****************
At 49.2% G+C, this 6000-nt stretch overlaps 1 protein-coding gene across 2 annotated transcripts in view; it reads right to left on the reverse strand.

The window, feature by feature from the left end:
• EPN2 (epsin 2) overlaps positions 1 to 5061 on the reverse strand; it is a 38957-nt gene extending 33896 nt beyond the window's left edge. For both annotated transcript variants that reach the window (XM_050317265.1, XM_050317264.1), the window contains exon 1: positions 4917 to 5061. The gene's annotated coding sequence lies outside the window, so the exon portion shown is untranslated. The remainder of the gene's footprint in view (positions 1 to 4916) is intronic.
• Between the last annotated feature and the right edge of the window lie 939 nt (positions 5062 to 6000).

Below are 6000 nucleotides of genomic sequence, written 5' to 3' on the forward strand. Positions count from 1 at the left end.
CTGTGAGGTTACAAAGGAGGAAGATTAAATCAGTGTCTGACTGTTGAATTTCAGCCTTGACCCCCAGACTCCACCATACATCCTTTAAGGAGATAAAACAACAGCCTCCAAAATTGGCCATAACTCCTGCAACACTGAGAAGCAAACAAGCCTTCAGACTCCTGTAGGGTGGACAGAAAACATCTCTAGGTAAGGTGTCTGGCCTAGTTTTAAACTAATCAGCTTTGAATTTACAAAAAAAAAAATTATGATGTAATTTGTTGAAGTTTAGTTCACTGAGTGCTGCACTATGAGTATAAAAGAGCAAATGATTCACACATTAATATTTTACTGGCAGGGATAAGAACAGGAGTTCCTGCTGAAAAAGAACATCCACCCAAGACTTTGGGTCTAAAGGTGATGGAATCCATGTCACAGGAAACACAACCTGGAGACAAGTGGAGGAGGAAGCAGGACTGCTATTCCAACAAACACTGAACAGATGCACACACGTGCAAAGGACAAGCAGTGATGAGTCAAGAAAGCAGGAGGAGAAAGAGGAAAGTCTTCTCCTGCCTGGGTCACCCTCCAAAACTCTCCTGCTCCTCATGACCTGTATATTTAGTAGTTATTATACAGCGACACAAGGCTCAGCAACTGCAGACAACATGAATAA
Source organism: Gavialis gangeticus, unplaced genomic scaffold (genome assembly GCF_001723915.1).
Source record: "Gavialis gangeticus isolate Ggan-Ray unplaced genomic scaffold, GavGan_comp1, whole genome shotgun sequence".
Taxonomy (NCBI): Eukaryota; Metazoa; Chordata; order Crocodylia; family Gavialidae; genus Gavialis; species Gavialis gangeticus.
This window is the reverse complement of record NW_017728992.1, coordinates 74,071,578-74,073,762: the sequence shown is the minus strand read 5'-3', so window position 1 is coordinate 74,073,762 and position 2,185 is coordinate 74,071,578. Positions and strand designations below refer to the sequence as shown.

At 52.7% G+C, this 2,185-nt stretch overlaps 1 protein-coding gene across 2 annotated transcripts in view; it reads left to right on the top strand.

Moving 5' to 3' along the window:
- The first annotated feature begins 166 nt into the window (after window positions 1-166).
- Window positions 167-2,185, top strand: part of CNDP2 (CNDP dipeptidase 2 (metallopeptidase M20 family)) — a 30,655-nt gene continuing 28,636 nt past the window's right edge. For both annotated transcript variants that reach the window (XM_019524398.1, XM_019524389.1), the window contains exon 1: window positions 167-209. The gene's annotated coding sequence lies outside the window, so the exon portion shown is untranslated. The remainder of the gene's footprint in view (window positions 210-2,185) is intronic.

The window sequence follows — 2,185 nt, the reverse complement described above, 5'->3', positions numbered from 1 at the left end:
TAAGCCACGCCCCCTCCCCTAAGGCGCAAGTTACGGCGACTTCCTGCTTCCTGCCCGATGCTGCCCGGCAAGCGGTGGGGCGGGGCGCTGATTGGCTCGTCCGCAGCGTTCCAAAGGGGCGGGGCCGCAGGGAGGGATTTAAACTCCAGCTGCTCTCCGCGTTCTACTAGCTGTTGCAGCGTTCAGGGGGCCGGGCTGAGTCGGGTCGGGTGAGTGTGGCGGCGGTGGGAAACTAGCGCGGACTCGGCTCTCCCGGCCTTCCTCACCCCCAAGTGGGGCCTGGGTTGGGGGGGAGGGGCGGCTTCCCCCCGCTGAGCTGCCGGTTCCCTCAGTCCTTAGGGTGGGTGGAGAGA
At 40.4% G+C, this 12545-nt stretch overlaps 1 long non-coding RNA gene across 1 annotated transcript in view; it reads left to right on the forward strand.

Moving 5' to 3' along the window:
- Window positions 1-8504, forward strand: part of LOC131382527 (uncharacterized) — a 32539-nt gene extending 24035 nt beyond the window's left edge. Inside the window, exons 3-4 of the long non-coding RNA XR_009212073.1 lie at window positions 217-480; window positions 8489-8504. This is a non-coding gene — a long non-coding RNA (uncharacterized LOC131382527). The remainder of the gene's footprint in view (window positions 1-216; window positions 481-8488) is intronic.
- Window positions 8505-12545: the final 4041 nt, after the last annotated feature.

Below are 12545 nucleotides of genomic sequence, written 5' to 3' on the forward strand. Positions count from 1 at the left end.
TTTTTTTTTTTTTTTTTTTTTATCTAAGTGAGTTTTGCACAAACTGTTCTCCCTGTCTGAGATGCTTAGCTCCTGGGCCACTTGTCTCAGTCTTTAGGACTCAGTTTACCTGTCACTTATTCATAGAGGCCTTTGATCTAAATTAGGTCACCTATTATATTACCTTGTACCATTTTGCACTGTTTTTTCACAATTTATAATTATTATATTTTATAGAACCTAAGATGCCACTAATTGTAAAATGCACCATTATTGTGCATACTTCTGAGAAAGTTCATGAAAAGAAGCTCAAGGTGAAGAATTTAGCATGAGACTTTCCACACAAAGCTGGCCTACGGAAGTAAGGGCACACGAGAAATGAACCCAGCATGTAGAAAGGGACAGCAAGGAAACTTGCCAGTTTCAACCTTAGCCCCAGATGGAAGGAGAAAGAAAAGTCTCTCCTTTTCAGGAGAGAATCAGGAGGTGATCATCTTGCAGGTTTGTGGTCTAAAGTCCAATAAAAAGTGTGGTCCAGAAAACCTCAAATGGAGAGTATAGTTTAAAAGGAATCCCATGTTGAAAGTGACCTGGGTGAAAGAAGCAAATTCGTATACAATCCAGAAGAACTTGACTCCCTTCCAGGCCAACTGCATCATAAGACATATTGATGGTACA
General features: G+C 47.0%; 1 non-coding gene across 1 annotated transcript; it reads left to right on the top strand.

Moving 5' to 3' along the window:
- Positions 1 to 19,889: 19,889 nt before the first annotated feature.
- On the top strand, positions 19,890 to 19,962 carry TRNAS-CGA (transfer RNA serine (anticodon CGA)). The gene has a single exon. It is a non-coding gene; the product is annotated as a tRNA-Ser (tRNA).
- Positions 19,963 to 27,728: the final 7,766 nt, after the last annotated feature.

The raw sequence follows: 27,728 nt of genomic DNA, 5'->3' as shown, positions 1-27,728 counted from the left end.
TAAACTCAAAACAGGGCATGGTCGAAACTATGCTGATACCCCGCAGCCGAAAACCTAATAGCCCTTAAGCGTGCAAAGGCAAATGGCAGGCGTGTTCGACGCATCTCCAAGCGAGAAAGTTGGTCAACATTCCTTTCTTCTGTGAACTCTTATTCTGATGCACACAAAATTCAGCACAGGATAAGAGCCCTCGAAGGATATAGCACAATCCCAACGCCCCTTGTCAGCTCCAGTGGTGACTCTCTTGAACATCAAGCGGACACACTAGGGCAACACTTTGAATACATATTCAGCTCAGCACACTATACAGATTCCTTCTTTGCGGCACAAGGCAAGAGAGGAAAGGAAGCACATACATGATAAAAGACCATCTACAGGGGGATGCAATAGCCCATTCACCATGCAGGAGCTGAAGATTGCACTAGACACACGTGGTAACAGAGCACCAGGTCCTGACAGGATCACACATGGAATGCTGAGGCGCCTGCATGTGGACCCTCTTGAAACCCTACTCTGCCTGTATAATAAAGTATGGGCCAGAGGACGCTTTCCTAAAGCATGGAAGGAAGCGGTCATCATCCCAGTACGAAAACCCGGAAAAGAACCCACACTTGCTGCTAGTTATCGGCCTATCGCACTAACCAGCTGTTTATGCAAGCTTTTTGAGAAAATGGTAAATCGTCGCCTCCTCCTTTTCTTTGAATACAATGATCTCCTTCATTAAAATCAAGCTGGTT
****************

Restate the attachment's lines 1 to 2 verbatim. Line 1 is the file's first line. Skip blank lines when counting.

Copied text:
At 49.2% G+C, this 6000-nt stretch overlaps 1 protein-coding gene across 2 annotated transcripts in view; it reads right to left on the reverse strand.

The window, feature by feature from the left end: